Researchers collected information on the year in which men first had anal sex, and whether a condom had been used. Results showed 74.5% of those whose first experience of anal sex happened between 2001 and 2005 reported using a condom, compared to only 6.5% of men whose first had anal sex occurred prior to 1976. This increase was especially pronounced in the mid-1980s after HIV was discovered.
"These results confirm that in the 1980s gay and bisexual men collectively launched one of the most successful public health responses in New Zealand history, which has been maintained throughout the 1990s and early 2000s," says Tony Hughes, NZAF Research Director. "It's a result that everyone should be proud of."
The research also found that gay and bisexual men who reported using condoms for their first experience of anal sex were far more likely to be still using condoms now. Early adopters of condoms were also less likely to report a recent or lifetime history of STIs.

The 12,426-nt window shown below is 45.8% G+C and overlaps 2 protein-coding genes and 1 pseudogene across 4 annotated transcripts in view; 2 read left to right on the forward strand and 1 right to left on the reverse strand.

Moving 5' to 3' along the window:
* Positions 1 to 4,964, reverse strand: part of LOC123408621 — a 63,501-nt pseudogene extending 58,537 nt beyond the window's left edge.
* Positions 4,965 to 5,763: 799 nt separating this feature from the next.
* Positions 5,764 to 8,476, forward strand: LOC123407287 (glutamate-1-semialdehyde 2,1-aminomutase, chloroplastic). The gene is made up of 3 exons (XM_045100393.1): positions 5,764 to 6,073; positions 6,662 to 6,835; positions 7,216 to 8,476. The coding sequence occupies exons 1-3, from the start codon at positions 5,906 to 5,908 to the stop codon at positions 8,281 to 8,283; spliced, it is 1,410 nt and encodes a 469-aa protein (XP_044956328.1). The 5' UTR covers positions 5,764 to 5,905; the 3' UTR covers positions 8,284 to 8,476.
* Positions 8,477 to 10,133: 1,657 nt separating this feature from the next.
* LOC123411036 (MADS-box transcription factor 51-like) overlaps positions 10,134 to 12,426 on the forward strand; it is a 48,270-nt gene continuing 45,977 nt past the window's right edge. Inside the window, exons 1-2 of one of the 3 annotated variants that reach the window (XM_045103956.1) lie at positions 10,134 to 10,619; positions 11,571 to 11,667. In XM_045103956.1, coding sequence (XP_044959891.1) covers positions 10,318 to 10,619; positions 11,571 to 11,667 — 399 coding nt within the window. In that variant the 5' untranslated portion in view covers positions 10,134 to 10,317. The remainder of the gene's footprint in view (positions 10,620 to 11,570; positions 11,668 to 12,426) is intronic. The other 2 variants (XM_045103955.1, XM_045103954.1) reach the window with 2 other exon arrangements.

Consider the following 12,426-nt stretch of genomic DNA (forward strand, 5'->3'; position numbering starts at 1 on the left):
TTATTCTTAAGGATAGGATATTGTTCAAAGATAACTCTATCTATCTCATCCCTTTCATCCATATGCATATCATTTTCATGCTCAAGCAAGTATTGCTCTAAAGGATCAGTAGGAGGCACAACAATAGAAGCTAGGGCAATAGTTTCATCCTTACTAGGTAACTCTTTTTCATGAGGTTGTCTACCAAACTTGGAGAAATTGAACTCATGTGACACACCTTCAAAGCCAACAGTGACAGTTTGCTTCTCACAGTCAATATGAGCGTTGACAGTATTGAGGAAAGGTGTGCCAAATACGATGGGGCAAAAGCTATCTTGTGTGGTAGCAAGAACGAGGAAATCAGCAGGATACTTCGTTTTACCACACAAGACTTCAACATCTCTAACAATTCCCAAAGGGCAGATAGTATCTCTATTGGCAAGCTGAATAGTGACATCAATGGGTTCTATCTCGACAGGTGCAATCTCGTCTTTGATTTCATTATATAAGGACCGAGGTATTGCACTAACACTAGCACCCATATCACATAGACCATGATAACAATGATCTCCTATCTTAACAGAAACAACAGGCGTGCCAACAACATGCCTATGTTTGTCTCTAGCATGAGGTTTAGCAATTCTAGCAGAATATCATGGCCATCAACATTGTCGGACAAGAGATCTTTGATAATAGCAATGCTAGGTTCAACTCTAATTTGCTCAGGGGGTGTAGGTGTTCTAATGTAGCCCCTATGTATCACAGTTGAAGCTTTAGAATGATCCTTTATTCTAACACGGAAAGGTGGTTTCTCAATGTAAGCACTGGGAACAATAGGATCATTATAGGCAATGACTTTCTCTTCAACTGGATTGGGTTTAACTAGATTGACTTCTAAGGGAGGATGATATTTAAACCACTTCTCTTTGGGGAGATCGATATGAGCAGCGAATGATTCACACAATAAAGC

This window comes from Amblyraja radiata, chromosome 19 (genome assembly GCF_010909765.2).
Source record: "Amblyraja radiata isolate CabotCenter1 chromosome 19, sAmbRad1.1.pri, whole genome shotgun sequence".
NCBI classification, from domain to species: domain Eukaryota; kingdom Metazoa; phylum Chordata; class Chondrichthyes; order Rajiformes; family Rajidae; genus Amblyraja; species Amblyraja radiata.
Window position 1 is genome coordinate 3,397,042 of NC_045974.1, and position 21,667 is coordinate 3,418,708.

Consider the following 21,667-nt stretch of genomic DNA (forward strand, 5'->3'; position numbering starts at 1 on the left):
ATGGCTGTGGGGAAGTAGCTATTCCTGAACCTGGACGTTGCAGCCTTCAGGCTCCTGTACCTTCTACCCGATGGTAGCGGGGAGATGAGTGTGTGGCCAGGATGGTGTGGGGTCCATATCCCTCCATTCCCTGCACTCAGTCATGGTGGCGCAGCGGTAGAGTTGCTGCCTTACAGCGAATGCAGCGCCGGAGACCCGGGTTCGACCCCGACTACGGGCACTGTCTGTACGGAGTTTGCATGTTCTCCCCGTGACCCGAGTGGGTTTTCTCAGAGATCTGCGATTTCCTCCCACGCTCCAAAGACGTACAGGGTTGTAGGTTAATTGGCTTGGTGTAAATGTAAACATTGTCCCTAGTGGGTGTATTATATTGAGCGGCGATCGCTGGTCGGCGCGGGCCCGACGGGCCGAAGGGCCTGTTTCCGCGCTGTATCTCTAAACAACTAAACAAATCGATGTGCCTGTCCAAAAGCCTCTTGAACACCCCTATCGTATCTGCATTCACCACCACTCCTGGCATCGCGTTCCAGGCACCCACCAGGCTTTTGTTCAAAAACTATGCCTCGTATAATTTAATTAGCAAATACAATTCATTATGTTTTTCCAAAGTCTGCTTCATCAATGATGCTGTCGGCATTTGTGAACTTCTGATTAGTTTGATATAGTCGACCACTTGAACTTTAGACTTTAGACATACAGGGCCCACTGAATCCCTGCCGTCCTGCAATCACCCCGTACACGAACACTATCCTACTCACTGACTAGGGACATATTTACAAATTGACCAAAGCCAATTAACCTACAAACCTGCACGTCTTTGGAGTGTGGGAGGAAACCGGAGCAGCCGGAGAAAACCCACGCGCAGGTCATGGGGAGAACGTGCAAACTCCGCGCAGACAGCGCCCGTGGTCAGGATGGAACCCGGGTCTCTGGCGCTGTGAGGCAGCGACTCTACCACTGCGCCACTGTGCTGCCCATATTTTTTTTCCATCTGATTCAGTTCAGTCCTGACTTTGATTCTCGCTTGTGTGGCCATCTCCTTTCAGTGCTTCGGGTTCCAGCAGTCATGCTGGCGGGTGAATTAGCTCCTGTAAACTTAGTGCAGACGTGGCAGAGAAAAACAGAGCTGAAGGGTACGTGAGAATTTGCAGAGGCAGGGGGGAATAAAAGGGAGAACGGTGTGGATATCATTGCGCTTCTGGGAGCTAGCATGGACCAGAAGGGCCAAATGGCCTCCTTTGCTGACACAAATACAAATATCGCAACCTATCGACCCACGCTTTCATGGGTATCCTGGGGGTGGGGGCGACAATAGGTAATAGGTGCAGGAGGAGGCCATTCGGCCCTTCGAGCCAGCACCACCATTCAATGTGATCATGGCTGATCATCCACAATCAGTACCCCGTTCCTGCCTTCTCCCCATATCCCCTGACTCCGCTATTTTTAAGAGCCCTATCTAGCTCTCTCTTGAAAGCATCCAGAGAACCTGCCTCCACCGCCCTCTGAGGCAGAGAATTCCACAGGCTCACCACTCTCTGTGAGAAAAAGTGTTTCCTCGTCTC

"Given the sharp increase in HIV and other STIs within the last five years, this is good news," Hughes says. "The evidence clearly shows the protective effect condoms have if used consistently over time, and suggests that early condom use may be habit forming."
Over half of the men sampled in the research had their first experience of anal sex after 1996, the date when new treatments for HIV arrived which reduced deaths from AIDS. Results showed that condom use at first anal sex also reached a high plateau from this point.
"The challenge now for gay and bisexual men's communities will be maintaining a supportive environment around condom use in this new era of treatments for HIV," Hughes notes.